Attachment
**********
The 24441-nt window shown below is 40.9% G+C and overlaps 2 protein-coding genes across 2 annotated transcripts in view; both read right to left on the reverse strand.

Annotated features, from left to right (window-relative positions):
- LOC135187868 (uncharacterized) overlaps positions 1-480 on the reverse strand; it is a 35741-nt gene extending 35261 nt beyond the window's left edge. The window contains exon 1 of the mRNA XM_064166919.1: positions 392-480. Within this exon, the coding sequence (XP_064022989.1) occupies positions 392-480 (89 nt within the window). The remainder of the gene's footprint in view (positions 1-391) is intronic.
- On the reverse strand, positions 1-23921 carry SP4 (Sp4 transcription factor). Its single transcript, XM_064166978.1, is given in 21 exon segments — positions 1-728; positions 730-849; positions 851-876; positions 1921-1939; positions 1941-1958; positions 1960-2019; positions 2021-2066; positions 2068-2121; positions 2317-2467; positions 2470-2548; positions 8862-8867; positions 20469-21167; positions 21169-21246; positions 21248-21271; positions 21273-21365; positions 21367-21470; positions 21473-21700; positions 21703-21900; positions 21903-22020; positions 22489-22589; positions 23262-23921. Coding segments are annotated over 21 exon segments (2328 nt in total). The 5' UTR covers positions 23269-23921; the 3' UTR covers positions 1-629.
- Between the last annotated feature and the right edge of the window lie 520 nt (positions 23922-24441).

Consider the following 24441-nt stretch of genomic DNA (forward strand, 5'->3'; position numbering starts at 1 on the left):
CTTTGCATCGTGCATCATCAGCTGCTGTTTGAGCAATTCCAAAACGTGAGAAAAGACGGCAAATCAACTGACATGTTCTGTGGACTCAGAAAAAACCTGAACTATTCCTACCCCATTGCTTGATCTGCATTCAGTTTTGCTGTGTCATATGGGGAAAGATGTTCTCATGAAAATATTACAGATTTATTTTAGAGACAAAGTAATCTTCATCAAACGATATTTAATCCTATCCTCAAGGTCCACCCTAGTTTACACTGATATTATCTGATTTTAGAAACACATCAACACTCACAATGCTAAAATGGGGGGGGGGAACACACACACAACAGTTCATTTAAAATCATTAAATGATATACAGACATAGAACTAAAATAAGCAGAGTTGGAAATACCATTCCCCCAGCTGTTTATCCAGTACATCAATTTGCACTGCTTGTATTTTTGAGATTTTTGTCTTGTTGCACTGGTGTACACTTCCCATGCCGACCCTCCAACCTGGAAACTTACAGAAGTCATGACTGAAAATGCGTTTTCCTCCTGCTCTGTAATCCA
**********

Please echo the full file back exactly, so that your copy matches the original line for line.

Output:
The 24441-nt window shown below is 40.9% G+C and overlaps 2 protein-coding genes across 2 annotated transcripts in view; both read right to left on the reverse strand.

Annotated features, from left to right (window-relative positions):
- LOC135187868 (uncharacterized) overlaps positions 1-480 on the reverse strand; it is a 35741-nt gene extending 35261 nt beyond the window's left edge. The window contains exon 1 of the mRNA XM_064166919.1: positions 392-480. Within this exon, the coding sequence (XP_064022989.1) occupies positions 392-480 (89 nt within the window). The remainder of the gene's footprint in view (positions 1-391) is intronic.
- On the reverse strand, positions 1-23921 carry SP4 (Sp4 transcription factor). Its single transcript, XM_064166978.1, is given in 21 exon segments — positions 1-728; positions 730-849; positions 851-876; positions 1921-1939; positions 1941-1958; positions 1960-2019; positions 2021-2066; positions 2068-2121; positions 2317-2467; positions 2470-2548; positions 8862-8867; positions 20469-21167; positions 21169-21246; positions 21248-21271; positions 21273-21365; positions 21367-21470; positions 21473-21700; positions 21703-21900; positions 21903-22020; positions 22489-22589; positions 23262-23921. Coding segments are annotated over 21 exon segments (2328 nt in total). The 5' UTR covers positions 23269-23921; the 3' UTR covers positions 1-629.
- Between the last annotated feature and the right edge of the window lie 520 nt (positions 23922-24441).

Consider the following 24441-nt stretch of genomic DNA (forward strand, 5'->3'; position numbering starts at 1 on the left):
CTTTGCATCGTGCATCATCAGCTGCTGTTTGAGCAATTCCAAAACGTGAGAAAAGACGGCAAATCAACTGACATGTTCTGTGGACTCAGAAAAAACCTGAACTATTCCTACCCCATTGCTTGATCTGCATTCAGTTTTGCTGTGTCATATGGGGAAAGATGTTCTCATGAAAATATTACAGATTTATTTTAGAGACAAAGTAATCTTCATCAAACGATATTTAATCCTATCCTCAAGGTCCACCCTAGTTTACACTGATATTATCTGATTTTAGAAACACATCAACACTCACAATGCTAAAATGGGGGGGGGGAACACACACACAACAGTTCATTTAAAATCATTAAATGATATACAGACATAGAACTAAAATAAGCAGAGTTGGAAATACCATTCCCCCAGCTGTTTATCCAGTACATCAATTTGCACTGCTTGTATTTTTGAGATTTTTGTCTTGTTGCACTGGTGTACACTTCCCATGCCGACCCTCCAACCTGGAAACTTACAGAAGTCATGACTGAAAATGCGTTTTCCTCCTGCTCTGTAATCCA